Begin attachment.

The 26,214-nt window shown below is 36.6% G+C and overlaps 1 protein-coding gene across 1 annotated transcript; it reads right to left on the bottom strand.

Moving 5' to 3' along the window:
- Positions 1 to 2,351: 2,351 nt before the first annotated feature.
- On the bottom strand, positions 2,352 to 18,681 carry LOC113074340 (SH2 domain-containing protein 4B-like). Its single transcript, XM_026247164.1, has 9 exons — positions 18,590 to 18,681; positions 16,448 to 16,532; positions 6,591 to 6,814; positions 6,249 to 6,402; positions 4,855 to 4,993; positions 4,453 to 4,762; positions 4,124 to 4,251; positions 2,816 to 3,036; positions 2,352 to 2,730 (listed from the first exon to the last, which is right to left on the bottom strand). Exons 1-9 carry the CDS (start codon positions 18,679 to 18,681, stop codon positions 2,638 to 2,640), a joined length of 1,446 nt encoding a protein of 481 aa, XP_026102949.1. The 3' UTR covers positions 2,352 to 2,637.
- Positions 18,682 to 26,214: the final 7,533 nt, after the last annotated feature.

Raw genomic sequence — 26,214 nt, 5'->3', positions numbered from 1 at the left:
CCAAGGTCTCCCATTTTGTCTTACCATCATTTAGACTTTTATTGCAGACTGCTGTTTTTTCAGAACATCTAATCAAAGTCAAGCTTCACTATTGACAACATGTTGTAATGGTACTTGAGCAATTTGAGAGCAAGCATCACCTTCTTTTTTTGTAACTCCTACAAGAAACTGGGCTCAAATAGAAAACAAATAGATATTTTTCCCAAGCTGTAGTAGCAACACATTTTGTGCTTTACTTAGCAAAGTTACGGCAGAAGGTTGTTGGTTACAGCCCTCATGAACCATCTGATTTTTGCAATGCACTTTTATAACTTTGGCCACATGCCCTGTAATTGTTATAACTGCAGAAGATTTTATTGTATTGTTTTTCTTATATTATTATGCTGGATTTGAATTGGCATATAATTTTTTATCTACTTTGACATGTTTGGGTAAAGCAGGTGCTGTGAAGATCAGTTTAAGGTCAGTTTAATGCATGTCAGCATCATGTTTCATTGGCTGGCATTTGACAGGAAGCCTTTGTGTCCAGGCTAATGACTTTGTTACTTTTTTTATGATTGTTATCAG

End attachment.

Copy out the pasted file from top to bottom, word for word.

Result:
The 26,214-nt window shown below is 36.6% G+C and overlaps 1 protein-coding gene across 1 annotated transcript; it reads right to left on the bottom strand.

Moving 5' to 3' along the window:
- Positions 1 to 2,351: 2,351 nt before the first annotated feature.
- On the bottom strand, positions 2,352 to 18,681 carry LOC113074340 (SH2 domain-containing protein 4B-like). Its single transcript, XM_026247164.1, has 9 exons — positions 18,590 to 18,681; positions 16,448 to 16,532; positions 6,591 to 6,814; positions 6,249 to 6,402; positions 4,855 to 4,993; positions 4,453 to 4,762; positions 4,124 to 4,251; positions 2,816 to 3,036; positions 2,352 to 2,730 (listed from the first exon to the last, which is right to left on the bottom strand). Exons 1-9 carry the CDS (start codon positions 18,679 to 18,681, stop codon positions 2,638 to 2,640), a joined length of 1,446 nt encoding a protein of 481 aa, XP_026102949.1. The 3' UTR covers positions 2,352 to 2,637.
- Positions 18,682 to 26,214: the final 7,533 nt, after the last annotated feature.

Raw genomic sequence — 26,214 nt, 5'->3', positions numbered from 1 at the left:
CCAAGGTCTCCCATTTTGTCTTACCATCATTTAGACTTTTATTGCAGACTGCTGTTTTTTCAGAACATCTAATCAAAGTCAAGCTTCACTATTGACAACATGTTGTAATGGTACTTGAGCAATTTGAGAGCAAGCATCACCTTCTTTTTTTGTAACTCCTACAAGAAACTGGGCTCAAATAGAAAACAAATAGATATTTTTCCCAAGCTGTAGTAGCAACACATTTTGTGCTTTACTTAGCAAAGTTACGGCAGAAGGTTGTTGGTTACAGCCCTCATGAACCATCTGATTTTTGCAATGCACTTTTATAACTTTGGCCACATGCCCTGTAATTGTTATAACTGCAGAAGATTTTATTGTATTGTTTTTCTTATATTATTATGCTGGATTTGAATTGGCATATAATTTTTTATCTACTTTGACATGTTTGGGTAAAGCAGGTGCTGTGAAGATCAGTTTAAGGTCAGTTTAATGCATGTCAGCATCATGTTTCATTGGCTGGCATTTGACAGGAAGCCTTTGTGTCCAGGCTAATGACTTTGTTACTTTTTTTATGATTGTTATCAG